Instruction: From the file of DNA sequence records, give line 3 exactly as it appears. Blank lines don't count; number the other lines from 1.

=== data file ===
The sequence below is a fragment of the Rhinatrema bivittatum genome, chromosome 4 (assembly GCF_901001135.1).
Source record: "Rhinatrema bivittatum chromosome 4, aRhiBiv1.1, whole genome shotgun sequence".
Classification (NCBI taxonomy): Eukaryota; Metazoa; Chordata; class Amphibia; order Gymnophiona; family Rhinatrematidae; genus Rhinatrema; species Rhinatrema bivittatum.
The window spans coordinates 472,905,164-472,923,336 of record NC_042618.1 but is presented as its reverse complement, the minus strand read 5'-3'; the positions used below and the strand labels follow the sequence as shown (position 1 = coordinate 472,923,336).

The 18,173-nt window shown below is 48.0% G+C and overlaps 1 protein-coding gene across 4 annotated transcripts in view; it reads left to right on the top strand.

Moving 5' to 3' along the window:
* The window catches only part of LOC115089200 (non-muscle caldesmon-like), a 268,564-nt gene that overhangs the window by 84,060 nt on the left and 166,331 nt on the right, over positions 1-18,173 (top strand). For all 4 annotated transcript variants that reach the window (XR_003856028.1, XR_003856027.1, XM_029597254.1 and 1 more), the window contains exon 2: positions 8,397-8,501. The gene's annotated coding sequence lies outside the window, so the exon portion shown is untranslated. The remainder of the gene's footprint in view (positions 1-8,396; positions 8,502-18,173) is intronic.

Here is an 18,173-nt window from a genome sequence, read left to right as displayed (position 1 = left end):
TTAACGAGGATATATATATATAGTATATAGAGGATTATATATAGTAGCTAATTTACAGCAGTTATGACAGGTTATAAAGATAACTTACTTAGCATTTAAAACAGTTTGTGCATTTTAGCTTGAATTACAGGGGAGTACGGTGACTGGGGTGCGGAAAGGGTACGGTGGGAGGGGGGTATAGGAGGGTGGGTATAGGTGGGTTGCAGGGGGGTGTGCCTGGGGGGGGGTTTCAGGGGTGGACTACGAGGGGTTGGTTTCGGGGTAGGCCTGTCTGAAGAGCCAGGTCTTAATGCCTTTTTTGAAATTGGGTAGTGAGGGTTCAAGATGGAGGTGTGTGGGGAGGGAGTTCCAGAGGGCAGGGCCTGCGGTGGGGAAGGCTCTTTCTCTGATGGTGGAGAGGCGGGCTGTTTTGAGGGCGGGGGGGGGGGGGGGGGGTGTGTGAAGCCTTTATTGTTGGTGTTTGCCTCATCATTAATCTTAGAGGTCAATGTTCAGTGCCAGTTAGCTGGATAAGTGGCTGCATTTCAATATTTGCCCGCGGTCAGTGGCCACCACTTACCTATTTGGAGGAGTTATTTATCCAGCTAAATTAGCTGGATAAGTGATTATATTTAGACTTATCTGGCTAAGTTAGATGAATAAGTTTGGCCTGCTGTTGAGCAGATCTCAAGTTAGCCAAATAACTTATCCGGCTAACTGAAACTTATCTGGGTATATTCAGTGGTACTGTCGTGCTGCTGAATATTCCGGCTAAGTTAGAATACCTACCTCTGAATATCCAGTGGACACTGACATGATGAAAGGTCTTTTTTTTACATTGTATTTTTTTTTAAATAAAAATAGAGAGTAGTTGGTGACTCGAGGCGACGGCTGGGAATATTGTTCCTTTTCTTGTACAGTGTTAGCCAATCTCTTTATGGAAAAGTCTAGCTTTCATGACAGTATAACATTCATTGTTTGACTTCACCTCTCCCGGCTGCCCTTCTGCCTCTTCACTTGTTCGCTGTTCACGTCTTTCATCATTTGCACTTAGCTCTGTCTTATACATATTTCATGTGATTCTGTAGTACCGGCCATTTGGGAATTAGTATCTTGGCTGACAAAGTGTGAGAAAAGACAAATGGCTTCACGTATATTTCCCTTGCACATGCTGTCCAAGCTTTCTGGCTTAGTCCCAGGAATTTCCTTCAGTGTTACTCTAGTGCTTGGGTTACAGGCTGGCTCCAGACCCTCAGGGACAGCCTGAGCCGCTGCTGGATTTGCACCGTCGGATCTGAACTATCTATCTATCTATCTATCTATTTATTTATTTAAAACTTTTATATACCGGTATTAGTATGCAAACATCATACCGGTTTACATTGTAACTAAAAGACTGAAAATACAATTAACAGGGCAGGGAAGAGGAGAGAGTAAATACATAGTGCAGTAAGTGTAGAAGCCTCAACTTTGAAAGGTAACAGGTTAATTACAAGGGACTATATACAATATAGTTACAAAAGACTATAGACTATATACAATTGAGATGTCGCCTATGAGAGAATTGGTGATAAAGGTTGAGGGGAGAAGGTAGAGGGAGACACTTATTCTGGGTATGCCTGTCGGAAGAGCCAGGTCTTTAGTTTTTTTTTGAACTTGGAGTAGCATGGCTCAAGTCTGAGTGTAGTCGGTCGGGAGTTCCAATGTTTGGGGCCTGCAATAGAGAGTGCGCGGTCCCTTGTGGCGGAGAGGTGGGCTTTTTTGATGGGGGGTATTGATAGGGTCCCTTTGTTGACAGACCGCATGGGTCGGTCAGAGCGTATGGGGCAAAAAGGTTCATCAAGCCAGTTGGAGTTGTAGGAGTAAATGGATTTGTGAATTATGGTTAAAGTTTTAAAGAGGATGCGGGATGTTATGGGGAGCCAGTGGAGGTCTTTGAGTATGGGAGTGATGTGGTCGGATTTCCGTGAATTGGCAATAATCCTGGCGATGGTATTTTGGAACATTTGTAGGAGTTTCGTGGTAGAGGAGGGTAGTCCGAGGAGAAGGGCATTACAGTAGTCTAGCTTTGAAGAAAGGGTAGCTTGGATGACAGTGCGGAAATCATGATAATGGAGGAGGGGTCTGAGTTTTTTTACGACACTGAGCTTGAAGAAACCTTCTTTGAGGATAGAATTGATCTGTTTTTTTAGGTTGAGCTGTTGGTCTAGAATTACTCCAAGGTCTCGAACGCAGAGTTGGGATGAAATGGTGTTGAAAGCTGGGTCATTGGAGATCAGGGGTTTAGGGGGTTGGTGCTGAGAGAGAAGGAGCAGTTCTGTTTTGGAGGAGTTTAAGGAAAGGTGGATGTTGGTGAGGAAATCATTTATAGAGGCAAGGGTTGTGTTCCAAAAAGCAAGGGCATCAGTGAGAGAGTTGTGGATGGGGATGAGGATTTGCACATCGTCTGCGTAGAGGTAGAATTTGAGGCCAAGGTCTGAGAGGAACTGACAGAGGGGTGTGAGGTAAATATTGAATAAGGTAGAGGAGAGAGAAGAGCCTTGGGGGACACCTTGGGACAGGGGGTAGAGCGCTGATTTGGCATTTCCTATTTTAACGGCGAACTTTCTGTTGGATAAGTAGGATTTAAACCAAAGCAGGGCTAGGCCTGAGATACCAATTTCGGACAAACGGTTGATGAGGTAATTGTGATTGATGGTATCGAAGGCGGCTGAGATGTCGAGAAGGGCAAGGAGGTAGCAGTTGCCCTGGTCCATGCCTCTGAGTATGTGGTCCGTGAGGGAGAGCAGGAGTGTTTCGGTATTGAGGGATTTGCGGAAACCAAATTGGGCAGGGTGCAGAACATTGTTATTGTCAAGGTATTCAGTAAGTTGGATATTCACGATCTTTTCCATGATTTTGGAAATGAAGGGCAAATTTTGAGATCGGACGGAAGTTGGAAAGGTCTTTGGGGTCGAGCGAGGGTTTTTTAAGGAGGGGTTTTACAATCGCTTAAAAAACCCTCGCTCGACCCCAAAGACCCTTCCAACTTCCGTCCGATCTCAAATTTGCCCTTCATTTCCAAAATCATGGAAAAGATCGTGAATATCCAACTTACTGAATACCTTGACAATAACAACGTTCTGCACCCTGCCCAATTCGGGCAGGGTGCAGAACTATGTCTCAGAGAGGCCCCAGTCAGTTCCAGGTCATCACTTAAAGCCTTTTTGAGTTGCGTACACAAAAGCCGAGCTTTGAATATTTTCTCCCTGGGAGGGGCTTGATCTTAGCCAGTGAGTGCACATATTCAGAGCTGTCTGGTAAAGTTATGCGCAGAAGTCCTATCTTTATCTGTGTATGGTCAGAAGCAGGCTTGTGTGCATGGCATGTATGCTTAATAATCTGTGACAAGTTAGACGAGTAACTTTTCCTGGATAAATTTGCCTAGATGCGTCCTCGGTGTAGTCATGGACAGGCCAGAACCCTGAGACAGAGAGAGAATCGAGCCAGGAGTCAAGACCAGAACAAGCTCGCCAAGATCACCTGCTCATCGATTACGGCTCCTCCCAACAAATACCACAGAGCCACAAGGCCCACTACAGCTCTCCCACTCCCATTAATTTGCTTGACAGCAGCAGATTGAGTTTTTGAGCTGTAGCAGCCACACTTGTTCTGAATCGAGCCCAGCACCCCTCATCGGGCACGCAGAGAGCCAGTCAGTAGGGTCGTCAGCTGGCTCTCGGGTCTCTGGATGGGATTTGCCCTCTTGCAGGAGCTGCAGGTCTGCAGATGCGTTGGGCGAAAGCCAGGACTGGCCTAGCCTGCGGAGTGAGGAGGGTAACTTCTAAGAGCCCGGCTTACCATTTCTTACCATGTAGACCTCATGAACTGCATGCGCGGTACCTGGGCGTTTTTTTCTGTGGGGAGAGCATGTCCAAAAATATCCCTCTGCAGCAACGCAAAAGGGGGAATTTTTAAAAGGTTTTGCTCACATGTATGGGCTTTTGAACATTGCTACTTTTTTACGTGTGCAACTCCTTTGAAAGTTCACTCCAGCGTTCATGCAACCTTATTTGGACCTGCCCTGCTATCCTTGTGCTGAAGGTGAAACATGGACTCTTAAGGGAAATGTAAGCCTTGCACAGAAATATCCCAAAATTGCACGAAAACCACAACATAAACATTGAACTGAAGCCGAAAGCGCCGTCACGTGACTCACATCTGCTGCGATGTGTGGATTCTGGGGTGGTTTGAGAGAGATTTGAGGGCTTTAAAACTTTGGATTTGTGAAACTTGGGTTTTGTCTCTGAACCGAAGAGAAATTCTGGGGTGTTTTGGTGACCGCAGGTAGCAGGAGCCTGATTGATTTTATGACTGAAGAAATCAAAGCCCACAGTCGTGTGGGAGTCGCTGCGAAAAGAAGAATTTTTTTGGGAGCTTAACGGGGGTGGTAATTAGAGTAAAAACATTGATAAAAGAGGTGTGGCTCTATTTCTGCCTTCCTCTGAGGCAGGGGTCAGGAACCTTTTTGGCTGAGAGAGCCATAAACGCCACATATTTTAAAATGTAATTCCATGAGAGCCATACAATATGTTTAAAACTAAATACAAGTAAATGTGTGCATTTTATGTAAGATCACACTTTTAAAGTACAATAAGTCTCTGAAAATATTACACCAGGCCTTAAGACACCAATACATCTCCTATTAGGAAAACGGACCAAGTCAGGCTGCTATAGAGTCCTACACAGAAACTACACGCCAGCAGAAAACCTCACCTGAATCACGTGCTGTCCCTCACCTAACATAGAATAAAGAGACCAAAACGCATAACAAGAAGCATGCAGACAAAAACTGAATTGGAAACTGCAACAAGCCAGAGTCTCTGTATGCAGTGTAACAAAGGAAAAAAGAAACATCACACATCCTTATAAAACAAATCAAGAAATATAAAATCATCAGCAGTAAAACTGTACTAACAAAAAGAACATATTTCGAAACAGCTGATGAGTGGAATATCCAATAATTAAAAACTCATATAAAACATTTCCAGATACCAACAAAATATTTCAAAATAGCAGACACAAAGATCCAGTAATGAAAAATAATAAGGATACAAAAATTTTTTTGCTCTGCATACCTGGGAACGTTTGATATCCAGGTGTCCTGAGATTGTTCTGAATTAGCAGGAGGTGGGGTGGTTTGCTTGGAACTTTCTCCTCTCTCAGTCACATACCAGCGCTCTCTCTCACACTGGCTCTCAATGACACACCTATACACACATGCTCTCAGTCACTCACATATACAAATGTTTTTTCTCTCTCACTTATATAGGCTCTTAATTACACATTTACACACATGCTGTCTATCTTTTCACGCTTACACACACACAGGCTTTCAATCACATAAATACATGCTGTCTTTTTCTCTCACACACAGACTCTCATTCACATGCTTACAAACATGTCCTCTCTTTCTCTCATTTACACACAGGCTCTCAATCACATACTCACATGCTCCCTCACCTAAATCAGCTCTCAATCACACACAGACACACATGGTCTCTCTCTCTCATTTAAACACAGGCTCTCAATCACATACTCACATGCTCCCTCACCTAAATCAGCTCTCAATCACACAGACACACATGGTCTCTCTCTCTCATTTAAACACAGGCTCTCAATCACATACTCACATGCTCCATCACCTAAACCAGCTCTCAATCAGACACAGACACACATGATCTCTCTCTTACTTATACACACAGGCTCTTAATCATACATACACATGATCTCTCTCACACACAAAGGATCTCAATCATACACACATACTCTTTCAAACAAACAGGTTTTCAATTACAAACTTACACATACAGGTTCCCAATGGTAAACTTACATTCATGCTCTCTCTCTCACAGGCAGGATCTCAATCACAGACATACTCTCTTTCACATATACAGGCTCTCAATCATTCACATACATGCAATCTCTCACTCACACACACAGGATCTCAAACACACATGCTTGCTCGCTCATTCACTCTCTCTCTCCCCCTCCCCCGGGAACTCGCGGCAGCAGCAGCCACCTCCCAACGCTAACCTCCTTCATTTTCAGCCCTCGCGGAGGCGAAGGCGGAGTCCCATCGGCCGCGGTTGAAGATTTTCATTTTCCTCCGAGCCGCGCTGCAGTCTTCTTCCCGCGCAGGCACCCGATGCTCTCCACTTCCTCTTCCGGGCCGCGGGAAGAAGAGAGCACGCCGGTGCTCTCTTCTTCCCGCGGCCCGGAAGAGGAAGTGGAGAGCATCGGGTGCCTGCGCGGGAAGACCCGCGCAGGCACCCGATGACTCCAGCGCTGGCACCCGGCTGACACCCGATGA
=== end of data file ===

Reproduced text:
Classification (NCBI taxonomy): Eukaryota; Metazoa; Chordata; class Amphibia; order Gymnophiona; family Rhinatrematidae; genus Rhinatrema; species Rhinatrema bivittatum.